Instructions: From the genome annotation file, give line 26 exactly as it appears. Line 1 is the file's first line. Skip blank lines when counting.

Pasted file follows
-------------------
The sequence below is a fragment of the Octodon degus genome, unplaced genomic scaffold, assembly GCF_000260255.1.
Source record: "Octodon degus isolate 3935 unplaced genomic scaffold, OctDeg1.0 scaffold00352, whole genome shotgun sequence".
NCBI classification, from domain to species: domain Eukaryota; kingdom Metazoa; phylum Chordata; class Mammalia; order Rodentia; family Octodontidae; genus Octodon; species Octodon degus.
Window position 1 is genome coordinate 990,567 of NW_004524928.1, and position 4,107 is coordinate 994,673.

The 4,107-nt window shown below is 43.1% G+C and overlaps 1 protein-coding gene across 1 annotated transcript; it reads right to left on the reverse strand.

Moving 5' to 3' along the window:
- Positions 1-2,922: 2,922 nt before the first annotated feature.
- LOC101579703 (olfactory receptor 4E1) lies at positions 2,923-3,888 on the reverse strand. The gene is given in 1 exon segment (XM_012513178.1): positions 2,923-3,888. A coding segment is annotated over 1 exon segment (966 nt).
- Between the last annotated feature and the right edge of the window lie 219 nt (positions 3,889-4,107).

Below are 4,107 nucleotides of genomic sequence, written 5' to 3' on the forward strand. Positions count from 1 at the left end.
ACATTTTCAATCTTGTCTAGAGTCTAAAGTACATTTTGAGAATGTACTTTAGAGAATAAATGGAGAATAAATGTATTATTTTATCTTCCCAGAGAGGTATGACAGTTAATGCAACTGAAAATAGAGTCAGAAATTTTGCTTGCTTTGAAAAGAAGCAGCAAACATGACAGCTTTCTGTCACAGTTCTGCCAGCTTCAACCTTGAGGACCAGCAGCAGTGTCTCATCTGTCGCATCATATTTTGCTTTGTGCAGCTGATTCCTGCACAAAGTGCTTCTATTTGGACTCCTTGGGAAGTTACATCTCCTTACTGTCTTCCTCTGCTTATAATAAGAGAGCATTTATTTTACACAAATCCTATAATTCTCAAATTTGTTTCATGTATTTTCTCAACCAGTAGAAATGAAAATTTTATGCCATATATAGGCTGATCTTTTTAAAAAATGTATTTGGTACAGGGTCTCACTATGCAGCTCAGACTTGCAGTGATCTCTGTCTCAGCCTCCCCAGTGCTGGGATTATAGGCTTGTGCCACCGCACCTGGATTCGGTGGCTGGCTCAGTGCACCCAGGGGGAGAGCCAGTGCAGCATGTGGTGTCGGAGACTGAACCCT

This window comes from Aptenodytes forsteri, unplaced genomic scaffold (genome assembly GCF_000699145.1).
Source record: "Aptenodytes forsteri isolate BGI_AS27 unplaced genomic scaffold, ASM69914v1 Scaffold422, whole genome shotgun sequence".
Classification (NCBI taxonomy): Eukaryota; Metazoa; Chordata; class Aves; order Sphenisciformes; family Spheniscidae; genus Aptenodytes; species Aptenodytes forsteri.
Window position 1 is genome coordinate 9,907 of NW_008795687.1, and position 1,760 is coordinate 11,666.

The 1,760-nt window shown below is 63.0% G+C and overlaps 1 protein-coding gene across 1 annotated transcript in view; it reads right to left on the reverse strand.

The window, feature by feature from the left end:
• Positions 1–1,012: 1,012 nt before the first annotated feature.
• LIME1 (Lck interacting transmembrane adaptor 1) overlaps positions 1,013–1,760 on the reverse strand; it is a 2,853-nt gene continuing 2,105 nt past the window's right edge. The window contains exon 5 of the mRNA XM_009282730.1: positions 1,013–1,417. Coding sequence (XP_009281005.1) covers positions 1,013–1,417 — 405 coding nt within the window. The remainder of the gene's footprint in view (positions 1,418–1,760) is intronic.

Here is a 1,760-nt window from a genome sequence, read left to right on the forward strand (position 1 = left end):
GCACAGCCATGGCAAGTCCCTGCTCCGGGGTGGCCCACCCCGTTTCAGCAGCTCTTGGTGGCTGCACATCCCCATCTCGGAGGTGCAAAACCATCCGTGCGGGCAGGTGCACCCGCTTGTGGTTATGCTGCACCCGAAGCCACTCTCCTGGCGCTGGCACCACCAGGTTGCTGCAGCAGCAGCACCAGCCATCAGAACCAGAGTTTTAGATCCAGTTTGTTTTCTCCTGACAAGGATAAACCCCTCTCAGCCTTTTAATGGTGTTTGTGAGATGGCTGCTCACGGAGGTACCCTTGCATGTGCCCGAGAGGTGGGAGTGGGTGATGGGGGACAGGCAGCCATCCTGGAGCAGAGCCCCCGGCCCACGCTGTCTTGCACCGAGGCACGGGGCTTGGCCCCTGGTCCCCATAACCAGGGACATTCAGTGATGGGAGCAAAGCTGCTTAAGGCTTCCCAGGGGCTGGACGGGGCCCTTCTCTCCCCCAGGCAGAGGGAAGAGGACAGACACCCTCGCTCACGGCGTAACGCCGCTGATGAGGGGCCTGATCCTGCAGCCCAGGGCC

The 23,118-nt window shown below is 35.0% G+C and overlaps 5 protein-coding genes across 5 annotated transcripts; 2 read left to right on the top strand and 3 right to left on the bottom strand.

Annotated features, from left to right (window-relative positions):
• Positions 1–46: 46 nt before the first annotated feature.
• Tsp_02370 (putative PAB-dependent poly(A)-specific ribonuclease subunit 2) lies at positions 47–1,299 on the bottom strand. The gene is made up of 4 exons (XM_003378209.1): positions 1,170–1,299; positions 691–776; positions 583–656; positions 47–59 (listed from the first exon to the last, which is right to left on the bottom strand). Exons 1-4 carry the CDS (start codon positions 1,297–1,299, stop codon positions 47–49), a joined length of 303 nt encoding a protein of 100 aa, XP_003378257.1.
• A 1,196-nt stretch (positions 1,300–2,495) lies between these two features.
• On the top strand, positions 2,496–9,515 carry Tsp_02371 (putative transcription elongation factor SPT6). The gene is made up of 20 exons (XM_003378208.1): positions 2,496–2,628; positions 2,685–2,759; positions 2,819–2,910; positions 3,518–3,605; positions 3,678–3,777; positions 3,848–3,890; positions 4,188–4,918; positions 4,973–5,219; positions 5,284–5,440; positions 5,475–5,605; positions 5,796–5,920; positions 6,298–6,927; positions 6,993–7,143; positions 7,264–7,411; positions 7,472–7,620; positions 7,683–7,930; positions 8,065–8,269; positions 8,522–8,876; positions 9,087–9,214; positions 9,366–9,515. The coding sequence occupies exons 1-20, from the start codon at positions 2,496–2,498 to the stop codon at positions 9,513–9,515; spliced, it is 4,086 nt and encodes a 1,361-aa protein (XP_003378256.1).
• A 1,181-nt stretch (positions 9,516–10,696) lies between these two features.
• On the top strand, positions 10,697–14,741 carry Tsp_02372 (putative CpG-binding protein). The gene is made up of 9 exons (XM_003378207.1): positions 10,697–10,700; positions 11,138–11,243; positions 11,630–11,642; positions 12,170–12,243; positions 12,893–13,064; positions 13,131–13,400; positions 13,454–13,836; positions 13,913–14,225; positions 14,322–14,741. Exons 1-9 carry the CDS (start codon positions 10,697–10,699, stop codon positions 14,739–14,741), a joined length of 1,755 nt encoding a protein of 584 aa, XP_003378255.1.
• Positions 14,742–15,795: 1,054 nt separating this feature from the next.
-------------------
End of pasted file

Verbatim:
• A 1,196-nt stretch (positions 1,300–2,495) lies between these two features.